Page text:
Precipitation is the underestimated, unexotic hazard of a tropical storm. No one fears rain. It is familiar, unlike a wind that gusts to 110 miles an hour or a sea that foams and rages.
But floods can be killers, their effects felt far inland. That fact was demonstrated as Irene, a hurricane that on paper had dwindled to a tropical storm, inundated the valleys of Vermont, the farmland of upstate New York and many other places nowhere near the ocean.
"In most people's minds, a hurricane is principally a wind event, and if they have heavy rain — it's incidental, it's too bad," said Kerry Emanuel, an MIT professor of atmospheric science who has studied hurricanes.
The media generally think along the same lines, which is why hurricane coverage typically features a windblown weather reporter standing on a beach, shouting warnings of greater fury to come.
"Rainfall isn't sexy. Everyone went to the coast looking for the wind and the storm surge," said David Vallee, a National Weather Service hydrologist in Taunton, Mass.
Irene didn't meet expectations of wind and storm surge; some said the media had overhyped the storm. But losses from Irene will top $7 billion, according to an analysis cited by the Associated Press. Flooding affected a swath of the eastern United States from New Jersey to northern New England, where 26 rivers set all-time high-water marks.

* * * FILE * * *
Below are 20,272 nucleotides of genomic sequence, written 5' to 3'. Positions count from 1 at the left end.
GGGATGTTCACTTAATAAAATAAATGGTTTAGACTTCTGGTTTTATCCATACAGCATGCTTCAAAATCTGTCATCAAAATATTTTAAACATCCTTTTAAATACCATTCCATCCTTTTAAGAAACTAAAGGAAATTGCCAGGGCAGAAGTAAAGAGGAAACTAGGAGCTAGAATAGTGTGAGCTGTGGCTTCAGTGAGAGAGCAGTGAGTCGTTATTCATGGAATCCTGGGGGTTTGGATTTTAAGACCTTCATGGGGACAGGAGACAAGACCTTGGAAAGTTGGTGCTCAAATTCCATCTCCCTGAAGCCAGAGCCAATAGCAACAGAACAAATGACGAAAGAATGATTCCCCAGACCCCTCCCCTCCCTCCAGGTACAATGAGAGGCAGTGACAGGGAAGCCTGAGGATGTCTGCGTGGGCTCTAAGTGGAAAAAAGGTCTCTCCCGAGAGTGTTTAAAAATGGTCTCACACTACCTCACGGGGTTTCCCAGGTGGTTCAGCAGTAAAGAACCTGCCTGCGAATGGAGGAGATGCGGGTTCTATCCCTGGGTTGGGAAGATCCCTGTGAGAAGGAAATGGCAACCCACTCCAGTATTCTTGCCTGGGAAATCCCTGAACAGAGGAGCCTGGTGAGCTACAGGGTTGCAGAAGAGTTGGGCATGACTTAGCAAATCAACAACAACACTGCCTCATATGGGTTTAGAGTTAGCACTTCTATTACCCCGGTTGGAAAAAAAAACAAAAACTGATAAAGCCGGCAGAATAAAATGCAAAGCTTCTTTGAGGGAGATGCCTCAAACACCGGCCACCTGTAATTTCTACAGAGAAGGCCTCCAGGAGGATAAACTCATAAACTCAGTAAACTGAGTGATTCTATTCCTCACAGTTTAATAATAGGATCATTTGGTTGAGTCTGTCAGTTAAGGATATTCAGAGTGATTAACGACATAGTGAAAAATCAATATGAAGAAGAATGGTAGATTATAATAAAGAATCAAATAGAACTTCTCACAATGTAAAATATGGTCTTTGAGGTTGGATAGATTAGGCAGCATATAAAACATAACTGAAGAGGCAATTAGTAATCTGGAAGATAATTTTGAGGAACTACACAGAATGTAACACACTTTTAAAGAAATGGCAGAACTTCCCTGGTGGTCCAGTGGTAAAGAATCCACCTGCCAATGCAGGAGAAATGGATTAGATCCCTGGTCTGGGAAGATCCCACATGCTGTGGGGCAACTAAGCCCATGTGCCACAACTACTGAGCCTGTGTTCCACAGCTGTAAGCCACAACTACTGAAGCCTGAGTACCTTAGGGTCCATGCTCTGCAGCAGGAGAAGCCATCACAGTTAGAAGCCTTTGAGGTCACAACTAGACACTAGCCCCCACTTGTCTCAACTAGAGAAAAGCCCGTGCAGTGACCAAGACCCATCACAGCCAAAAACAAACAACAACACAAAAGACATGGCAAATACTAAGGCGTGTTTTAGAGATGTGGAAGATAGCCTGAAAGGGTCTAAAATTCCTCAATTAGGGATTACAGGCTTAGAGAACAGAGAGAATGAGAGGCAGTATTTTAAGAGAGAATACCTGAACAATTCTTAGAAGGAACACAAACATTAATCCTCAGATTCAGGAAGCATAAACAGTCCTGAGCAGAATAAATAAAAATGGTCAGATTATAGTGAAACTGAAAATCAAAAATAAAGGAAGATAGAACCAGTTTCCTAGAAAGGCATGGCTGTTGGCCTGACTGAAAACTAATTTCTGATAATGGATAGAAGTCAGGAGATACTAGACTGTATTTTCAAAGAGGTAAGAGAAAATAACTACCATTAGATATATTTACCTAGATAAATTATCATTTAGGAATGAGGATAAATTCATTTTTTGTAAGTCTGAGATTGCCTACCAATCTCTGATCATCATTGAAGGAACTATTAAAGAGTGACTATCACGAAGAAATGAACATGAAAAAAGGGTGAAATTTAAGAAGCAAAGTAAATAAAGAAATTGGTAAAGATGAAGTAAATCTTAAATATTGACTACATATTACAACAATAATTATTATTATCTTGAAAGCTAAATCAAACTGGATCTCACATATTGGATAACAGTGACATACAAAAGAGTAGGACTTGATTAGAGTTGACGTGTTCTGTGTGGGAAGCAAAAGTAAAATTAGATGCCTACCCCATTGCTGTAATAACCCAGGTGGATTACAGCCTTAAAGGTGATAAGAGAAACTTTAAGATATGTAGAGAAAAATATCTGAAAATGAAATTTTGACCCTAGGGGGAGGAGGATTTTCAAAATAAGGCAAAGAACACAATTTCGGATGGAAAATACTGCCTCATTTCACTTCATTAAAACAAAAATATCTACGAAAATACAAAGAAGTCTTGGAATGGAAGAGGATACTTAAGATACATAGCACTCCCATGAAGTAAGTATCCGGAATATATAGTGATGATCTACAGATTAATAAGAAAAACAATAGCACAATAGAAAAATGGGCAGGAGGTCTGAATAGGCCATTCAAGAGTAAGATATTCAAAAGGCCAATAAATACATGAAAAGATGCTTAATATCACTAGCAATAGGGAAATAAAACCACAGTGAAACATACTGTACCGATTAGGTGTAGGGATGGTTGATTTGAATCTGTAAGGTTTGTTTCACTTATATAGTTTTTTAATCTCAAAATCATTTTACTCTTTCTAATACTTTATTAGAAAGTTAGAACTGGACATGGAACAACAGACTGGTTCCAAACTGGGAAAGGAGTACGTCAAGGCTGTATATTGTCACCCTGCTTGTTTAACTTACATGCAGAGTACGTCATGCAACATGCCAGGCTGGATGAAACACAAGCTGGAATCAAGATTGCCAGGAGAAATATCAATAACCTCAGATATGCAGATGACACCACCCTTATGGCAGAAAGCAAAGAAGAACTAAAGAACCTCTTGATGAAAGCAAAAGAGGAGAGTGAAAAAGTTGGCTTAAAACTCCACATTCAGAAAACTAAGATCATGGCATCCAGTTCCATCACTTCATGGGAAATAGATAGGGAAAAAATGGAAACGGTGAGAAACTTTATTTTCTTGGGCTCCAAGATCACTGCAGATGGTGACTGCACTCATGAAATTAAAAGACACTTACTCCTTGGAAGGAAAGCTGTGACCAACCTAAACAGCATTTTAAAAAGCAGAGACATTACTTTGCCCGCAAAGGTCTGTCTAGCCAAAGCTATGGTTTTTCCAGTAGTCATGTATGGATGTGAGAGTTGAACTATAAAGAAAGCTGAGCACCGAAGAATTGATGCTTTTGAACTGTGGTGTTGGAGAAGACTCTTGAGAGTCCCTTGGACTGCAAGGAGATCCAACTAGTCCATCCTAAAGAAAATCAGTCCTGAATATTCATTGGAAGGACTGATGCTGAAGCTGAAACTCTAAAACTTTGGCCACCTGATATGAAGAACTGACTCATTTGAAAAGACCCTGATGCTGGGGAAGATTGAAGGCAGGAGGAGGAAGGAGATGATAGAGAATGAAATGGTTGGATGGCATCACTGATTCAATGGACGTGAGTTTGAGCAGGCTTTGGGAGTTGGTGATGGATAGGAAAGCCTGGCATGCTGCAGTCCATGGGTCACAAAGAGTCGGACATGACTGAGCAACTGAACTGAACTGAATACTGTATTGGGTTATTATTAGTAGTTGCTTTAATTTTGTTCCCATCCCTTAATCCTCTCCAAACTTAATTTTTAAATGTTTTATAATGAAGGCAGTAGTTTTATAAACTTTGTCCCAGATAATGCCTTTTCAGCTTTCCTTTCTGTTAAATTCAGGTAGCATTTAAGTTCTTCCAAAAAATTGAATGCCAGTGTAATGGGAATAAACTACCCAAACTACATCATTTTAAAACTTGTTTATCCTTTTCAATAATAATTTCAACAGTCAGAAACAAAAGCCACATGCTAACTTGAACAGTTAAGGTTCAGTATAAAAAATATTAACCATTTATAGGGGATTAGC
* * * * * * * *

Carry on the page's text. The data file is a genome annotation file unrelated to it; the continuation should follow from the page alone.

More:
Irene proved especially rainy on its western flank, as tropical moisture from the south met colder air along the jet stream. The elevated terrain of the Catskills, the Berkshires and the Green Mountains helped wring moisture from the air as the storm traveled.
Vermont was primed for disaster. It had an especially snowy winter, with up to 200 inches recorded in some locations. It suffered floods in March and May. It had typical summer weather, but the soil remained wet, said Andy Nash, a National Weather Service meteorologist in Burlington, Vt.
Nash and his colleagues managed, with help from Vermont news media, to warn people that they were facing floods that would compare with the worst on record, back in 1927 and 1938. Vermont had recorded three flood-related deaths and a missing person as of Wednesday. Nash said that without the warnings, the death toll could have been higher.
Still, he said, a lot of people couldn't imagine the scale of something like Irene, in which the entire state became inundated with 6 to 8 inches of rain.
"Until you've lived through it, I don't think you have an appreciation for it," Nash said.
In New Jersey, the Raritan River swelled 13.9 feet above flood stage. In Vermont, the Winooski River surpassed flood stage by 10.2 feet. Similar figures could be found on the Mad River in Vermont, the Housatonic in Connecticut and the Pompton in New Jersey.
As of Wednesday, the Associated Press has tallied 45 deaths from Irene, at least a dozen from drowning. Many happened with stunning quickness as people encountered swollen creeks.
"If you kill hundreds of people, it's almost always storm surge," said Hugh Willoughby, a Florida International University meteorologist, adding that most don't kill hundreds or even dozens.